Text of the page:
- Health Care, Drugs & Insurance
What’s The Difference between Tylenol, Advil, Aleve, and Aspirin?
Have you ever found yourself in the medication aisle of a store wondering which product will best treat your symptoms? Although Tylenol, Advil, Aleve, and aspirin all treat pain and will reduce a fever, they all contain different medications. This means that the side effects are different for each medication, and some of them will treat additional symptoms besides the normal aches, pains and fever.
I am going to give you a general overview of how each medication differs; however, when purchasing any medication, it is important to read the labels and warnings for each product, as some of the products will be contraindicated with other types of medications and/or chronic illnesses.
Tylenol is an analgesic (pain reliever) and a fever reducer that contains acetaminophen. Acetaminophen alleviates minor aches and pains associated with cold and flu symptoms, some headaches, some forms of arthritis, toothaches, and menstrual cramps. Although Tylenol products are aimed at curbing minor pain, it does not reduce inflammation that is often associated with muscle aches and pain. Tylenol products are not effective in treating migraine headaches.
Tylenol doesn’t need to be taken with food and is less likely to cause minor stomach irritations that some people suffer from with the other medications. It is also the least likely to interfere with other medications.
Is Tylenol Extra Strength (ES) really extra strength? Yes. Tylenol ES contains 500 mg of acetaminophen per pill, and the dosage is two pills every 4-6 hours. Regular strength Tylenol contains 325 mg of acetaminophen per pill, and the dosage is two pills every 4-6 hours.
Advil is an NSAID (non-steroidal anti-inflammatory drug) containing 200 mg of ibuprofen per pill. Ibuprofen reduces fever, relieves the same minor aches and pains as Tylenol; however, it reduces inflammation, too. So, if you have swelling associated with the pain, Advil will help to reduce it. Advil may also be used to treat migraines. Though the ingredients are the same in Advil Migraine and the normal Advil, the difference is the pill. Advil Migraine contains 200 mg of solubilized ibuprofen; essentially, the medication is in a liquid form in the middle of the pill.
Because stomach upset is a common side effect with NSAIDs, Advil should be taken with food.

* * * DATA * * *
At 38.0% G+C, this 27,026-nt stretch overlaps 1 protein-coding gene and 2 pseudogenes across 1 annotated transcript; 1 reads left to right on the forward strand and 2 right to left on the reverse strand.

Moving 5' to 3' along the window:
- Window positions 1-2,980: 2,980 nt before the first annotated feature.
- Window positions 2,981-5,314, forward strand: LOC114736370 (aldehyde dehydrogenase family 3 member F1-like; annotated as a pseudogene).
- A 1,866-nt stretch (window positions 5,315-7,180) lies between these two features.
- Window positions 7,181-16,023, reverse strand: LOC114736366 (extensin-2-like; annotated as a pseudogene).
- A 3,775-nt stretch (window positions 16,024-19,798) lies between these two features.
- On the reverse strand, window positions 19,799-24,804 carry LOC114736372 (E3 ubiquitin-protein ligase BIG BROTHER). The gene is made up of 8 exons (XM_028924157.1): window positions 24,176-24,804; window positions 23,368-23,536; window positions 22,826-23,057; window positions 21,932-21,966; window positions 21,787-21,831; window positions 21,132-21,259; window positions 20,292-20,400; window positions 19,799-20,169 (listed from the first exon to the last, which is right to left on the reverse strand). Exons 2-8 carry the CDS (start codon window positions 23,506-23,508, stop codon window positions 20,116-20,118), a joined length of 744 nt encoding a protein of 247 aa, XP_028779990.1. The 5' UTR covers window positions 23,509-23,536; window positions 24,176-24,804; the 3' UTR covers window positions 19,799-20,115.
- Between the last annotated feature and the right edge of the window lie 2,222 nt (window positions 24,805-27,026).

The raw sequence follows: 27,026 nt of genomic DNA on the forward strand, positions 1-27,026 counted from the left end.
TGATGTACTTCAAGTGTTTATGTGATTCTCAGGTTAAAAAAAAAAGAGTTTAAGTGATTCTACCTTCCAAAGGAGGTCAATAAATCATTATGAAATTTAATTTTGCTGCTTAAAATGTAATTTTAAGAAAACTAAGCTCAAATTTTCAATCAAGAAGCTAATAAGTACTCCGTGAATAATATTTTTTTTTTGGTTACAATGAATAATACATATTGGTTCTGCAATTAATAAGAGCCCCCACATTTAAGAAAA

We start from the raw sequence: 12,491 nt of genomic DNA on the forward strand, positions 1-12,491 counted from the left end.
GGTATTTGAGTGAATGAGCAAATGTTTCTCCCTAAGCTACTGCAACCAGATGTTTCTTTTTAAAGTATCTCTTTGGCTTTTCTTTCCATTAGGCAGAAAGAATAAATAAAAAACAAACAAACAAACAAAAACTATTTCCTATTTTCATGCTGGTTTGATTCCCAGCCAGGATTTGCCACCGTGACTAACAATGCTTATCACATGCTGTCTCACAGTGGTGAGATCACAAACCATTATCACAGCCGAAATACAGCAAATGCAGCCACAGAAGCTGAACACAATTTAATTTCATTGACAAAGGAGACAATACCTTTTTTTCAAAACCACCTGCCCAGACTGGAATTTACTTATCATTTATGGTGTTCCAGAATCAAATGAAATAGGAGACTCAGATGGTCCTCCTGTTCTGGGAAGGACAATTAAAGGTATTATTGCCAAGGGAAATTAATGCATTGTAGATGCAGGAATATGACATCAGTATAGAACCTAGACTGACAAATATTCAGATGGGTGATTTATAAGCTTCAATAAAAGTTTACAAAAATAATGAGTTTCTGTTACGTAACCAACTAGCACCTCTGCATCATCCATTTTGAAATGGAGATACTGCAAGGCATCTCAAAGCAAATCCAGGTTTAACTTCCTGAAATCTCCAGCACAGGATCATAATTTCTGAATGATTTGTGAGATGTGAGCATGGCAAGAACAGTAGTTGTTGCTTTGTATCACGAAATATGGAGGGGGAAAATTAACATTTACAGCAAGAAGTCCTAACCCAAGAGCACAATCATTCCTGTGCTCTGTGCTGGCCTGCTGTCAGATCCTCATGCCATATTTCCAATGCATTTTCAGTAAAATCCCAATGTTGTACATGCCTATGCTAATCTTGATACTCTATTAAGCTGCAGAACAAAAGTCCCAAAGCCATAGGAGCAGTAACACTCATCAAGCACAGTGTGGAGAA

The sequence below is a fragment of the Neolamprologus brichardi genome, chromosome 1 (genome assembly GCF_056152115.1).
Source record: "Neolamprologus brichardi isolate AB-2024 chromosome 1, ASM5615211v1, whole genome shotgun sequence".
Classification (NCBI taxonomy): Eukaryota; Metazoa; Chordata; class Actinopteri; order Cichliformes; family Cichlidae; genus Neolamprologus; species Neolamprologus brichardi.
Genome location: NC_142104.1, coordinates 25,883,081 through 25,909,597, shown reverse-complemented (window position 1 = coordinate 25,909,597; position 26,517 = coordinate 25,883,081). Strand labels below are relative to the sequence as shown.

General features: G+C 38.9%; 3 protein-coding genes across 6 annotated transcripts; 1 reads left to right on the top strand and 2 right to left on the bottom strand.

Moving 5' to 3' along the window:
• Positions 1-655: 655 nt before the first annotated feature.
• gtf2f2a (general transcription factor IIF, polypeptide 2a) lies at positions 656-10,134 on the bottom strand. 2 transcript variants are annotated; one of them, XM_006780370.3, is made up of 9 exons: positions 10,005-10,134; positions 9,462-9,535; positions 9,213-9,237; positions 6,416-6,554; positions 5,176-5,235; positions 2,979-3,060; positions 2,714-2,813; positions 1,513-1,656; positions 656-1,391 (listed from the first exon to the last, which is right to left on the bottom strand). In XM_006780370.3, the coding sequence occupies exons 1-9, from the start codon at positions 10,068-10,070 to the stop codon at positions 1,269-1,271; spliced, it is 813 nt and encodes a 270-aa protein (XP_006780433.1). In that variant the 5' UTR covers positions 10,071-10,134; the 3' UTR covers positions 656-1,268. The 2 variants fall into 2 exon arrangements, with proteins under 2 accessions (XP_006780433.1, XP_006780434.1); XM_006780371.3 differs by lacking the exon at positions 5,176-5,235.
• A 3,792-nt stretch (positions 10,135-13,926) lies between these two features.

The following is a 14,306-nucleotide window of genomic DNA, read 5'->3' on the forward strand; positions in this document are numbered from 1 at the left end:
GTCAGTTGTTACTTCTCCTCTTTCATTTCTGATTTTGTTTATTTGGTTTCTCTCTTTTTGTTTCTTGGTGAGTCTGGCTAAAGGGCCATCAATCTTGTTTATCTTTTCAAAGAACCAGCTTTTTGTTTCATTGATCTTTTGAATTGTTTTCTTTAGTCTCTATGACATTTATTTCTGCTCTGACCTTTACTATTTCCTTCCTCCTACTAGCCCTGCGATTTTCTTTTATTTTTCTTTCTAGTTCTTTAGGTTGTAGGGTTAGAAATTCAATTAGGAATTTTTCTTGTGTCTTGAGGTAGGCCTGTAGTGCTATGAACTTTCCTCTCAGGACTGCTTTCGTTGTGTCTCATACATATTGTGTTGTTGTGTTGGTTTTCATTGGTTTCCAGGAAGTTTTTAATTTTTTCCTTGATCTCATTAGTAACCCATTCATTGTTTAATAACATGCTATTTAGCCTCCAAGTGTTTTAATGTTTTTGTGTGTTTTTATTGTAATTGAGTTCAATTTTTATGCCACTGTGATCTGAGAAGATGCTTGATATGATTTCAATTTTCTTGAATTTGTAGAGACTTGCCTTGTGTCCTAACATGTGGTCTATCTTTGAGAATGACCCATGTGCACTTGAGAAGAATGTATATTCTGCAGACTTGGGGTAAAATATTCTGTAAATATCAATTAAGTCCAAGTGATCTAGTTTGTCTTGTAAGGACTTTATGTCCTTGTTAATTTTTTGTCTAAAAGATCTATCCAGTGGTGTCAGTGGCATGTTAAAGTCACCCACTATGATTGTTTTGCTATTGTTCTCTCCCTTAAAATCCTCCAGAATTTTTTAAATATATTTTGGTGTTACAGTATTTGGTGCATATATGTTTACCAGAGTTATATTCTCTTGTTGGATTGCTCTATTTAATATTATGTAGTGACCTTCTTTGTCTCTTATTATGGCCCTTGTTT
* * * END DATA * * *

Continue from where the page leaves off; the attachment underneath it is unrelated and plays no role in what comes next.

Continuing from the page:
The normal dosage is 1-2 pills every 4-6 hours.
The ingredient in Advil, ibuprofen, is also available in prescription form when the aches and pains are more than just minor, like musculoskeletal injuries, chronic forms of arthritis, bursitis, etc. The prescription strength dose can be up to 800 mg of ibuprofen.
Aleve is another NSAID, but the ingredient is naproxen sodium 220 mg (200 mg of naproxen, 20 mg sodium). Again, it treats all of the aches and pains that Tylenol treats and reduces fever. Like Advil, it also treats inflammation. Aleve can be used for migraine headaches. The ingredient in Aleve, naproxen, is slightly harsher on the stomach than ibuprofen. It should be taken with food or milk.
The recommended dosage is 1 pill every 8-12 hours. Two pills can be taken as the first dose.
If ibuprofen doesn’t bother your stomach and only dulls an ache, you may want to try Aleve.
Aspirin is a fever reducer and an analgesic. It is also an NSAID, used to treat inflammation. Names that are recognizable by the consumer are Bayer and Ecotrin.
Aspirin is not designed to be fast acting, so if immediate relief is needed, aspirin should not be used.
Aspirin comes in 81 mg (low dose) and 325 mg. The 81 mg dosage is often used to prevent heart attack and stroke because of its anti-clotting action. People suffering from blood-thinning disorders and/or who take Coumadin and other blood-thinning agents should not take aspirin.
The recommended dosage for 325 mg is 1-2 pills every 4-6 hours.
Because aspirin can irritate the stomach, it should be taken with food or milk. Aspirin does come in a protective coating option in order to aid in preventing stomach upset.
In a nutshell, Tylenol will not reduce swelling but is the least likely of all the medications to cause stomach irritation.
Advil and Aleve relieve everything Tylenol does but may also be used to treat migraines and reduce inflammation. Advil is harsher on the stomach than Tylenol, and Aleve is harsher than Advil.
Aspirin treats the same symptoms as Advil and Aleve, but it will not provide immediate relief; it is slightly harsh on the stomach and is a blood thinner.
© 2010 Deni Edwards